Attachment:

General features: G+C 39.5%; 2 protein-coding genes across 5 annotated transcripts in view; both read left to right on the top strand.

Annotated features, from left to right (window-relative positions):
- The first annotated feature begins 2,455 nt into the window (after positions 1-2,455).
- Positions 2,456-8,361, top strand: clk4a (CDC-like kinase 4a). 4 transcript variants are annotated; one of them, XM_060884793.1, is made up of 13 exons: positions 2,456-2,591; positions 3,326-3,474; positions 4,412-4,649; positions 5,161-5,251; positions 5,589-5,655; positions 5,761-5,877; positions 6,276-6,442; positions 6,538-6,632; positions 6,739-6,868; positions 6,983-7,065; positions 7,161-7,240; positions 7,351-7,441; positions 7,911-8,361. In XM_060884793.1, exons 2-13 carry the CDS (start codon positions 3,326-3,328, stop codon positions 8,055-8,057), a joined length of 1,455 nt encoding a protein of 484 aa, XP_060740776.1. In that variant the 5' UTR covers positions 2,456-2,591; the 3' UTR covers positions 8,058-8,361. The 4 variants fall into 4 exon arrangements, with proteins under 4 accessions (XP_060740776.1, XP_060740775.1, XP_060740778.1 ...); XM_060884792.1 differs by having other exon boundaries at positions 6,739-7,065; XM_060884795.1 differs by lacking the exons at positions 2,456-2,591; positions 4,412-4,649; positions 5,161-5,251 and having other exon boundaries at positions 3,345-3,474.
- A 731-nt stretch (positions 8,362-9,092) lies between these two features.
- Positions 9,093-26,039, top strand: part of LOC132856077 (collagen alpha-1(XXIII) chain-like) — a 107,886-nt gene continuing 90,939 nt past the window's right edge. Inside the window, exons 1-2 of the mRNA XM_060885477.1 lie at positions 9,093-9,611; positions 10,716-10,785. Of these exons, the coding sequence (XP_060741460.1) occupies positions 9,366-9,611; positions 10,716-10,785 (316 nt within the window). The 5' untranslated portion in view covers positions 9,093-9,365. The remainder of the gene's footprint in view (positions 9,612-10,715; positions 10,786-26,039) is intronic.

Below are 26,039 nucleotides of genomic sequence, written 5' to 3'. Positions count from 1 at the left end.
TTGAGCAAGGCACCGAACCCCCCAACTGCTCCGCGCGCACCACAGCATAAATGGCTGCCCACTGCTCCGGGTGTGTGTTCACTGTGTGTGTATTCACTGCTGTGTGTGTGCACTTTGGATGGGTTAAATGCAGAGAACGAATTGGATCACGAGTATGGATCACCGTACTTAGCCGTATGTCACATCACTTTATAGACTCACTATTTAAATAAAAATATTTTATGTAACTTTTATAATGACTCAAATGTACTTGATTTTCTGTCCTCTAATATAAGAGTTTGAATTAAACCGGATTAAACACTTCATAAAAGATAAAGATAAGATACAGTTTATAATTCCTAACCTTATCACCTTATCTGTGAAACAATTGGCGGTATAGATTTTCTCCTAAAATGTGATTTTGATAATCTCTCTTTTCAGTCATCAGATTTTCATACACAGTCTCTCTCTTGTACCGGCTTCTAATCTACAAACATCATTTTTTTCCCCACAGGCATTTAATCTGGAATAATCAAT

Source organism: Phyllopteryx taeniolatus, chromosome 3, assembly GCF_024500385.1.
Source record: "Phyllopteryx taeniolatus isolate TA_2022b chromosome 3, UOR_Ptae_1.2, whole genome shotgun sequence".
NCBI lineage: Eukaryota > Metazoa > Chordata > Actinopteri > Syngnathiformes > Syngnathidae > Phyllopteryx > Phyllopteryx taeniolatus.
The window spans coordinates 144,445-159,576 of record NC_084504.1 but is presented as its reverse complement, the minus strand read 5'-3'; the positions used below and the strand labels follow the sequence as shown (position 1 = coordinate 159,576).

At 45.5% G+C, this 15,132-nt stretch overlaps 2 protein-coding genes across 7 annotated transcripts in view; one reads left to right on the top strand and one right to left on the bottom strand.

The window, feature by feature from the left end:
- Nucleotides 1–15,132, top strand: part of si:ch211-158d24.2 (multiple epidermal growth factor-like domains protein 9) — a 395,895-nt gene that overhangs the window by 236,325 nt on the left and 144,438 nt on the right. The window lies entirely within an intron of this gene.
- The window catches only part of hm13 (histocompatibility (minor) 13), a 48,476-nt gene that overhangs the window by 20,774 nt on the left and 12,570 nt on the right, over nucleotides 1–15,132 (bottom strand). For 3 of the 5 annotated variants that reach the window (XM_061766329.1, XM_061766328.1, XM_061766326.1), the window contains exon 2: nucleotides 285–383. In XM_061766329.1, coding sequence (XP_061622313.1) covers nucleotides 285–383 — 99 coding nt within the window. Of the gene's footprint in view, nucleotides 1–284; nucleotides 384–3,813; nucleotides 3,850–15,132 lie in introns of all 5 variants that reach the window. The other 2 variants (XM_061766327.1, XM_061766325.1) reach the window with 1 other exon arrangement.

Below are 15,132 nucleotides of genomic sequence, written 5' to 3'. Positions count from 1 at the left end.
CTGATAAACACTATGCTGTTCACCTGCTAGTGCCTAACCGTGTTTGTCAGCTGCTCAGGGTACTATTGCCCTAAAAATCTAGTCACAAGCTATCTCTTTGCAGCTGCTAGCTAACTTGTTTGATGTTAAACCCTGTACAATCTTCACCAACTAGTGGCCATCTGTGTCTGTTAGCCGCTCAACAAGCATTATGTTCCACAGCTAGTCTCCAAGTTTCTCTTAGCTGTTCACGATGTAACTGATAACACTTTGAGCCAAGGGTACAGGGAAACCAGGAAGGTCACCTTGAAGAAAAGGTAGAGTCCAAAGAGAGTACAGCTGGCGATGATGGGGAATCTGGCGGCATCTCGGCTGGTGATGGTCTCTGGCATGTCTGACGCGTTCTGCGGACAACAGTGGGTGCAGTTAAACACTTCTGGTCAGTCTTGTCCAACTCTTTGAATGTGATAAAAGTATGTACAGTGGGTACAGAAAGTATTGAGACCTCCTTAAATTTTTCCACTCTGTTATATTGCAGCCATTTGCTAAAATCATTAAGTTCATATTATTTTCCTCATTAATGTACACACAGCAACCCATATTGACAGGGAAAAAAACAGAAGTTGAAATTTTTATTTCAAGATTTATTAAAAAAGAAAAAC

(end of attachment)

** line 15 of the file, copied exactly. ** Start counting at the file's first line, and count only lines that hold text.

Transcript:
- Nucleotides 1–15,132, top strand: part of si:ch211-158d24.2 (multiple epidermal growth factor-like domains protein 9) — a 395,895-nt gene that overhangs the window by 236,325 nt on the left and 144,438 nt on the right. The window lies entirely within an intron of this gene.